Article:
LIWOC leads the way
By Aaron Marshall
Young women of color have a fresh program to explore to develop their leadership abilities under an ODI initiative relaunched this year by Jacquelyn Meshelemiah, the associate vice provost for diversity and inclusion.
Leadership Initiatives for Women of Color (LIWOC) is back after a hiatus and being led by Dr. Meshelemiah. More than 80 young women are involved in its programming activities, which has included a trip to a political leadership conference this past September and a weekend-long retreat in February.
“My job is to help young women of color find their voices,” said Meshelemiah. “I'm expecting our students to be leaders and change agents in the city of Columbus, the state of Ohio and across the country.”
Nearly a dozen LIWOC participants got a chance this fall to travel to Washington D.C. for a conference sponsored by the Congressional Black Caucus. During several days in the nation's capital, the students got a chance to rub elbows with elected representatives including civil rights icon and Congressman John Lewis as well as Ohio Congresswomen Joyce Beatty and Marcia Fudge.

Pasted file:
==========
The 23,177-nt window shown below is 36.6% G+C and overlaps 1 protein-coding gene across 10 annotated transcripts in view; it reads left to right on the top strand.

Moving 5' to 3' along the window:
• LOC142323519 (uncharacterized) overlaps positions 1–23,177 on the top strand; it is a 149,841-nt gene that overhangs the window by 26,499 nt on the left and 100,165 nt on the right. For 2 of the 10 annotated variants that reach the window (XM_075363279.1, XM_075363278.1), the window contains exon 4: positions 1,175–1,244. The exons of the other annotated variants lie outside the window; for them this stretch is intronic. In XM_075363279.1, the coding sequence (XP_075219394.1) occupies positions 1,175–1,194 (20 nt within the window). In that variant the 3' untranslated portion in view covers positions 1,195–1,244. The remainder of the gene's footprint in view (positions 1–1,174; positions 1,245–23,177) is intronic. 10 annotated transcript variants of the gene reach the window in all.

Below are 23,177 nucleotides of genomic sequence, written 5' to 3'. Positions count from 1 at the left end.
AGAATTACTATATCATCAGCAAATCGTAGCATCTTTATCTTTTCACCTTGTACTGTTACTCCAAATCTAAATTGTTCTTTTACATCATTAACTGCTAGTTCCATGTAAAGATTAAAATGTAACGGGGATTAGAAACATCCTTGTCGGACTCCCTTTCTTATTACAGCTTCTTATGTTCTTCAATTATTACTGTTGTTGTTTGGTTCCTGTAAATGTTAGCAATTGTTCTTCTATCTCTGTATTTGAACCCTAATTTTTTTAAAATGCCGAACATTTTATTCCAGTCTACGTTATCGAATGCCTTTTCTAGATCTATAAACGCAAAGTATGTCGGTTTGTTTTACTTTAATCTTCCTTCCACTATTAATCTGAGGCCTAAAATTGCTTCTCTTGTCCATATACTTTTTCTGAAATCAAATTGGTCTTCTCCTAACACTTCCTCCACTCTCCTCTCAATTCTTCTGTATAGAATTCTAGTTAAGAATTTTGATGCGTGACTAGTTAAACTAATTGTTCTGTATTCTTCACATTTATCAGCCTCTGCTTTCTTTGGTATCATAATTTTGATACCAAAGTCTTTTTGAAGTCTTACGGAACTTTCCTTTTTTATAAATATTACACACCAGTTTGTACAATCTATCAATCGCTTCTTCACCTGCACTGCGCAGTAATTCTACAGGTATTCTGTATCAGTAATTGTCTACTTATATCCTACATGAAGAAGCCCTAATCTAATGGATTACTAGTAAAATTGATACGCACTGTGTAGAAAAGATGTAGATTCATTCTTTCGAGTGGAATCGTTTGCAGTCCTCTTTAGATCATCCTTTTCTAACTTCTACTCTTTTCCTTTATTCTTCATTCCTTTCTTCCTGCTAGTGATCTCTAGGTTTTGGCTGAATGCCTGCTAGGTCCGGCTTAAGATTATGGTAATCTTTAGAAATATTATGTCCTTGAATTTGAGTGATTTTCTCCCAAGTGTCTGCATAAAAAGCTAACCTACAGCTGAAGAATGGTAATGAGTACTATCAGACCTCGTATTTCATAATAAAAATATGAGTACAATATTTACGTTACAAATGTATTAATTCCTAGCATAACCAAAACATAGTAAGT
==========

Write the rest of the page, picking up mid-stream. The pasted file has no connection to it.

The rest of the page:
“I definitely got more out of it than I thought I was going to get,” said Dariah Williams, a third-year student studying criminology and criminal justice. During a panel discussion, a question that Williams asked about how to boost student turnout in the 2020 turned into a strategy session later with Andrew Gillum, a former mayor of Tallahassee who narrowly lost a 2018 race for Florida governor. “It was amazing to be in a space with people of color who are in power,” said Williams.
One of LIWOC's primary goals is to help the students involved in the program learn how to be more persuasive thought leaders, according to Meshelemiah. Before for the fall trip to Washington, D.C., students were asked to prepare one-page policy briefs on a chosen public policy topic.
“If you want to be a leader, you need to understand data,” Meshelemiah said. “Give me something more than your personal opinion and emotions. We're teaching students how to use data and literature to back up their leadership capacities.”
Meshelemiah said she is heartened that so many students across a range of ages and majors are so hungry to develop their leadership abilities. “I want the students to know we all have a little bit of leadership in us, but it really does take intentional actions to be the leader you are destined to be,” she said.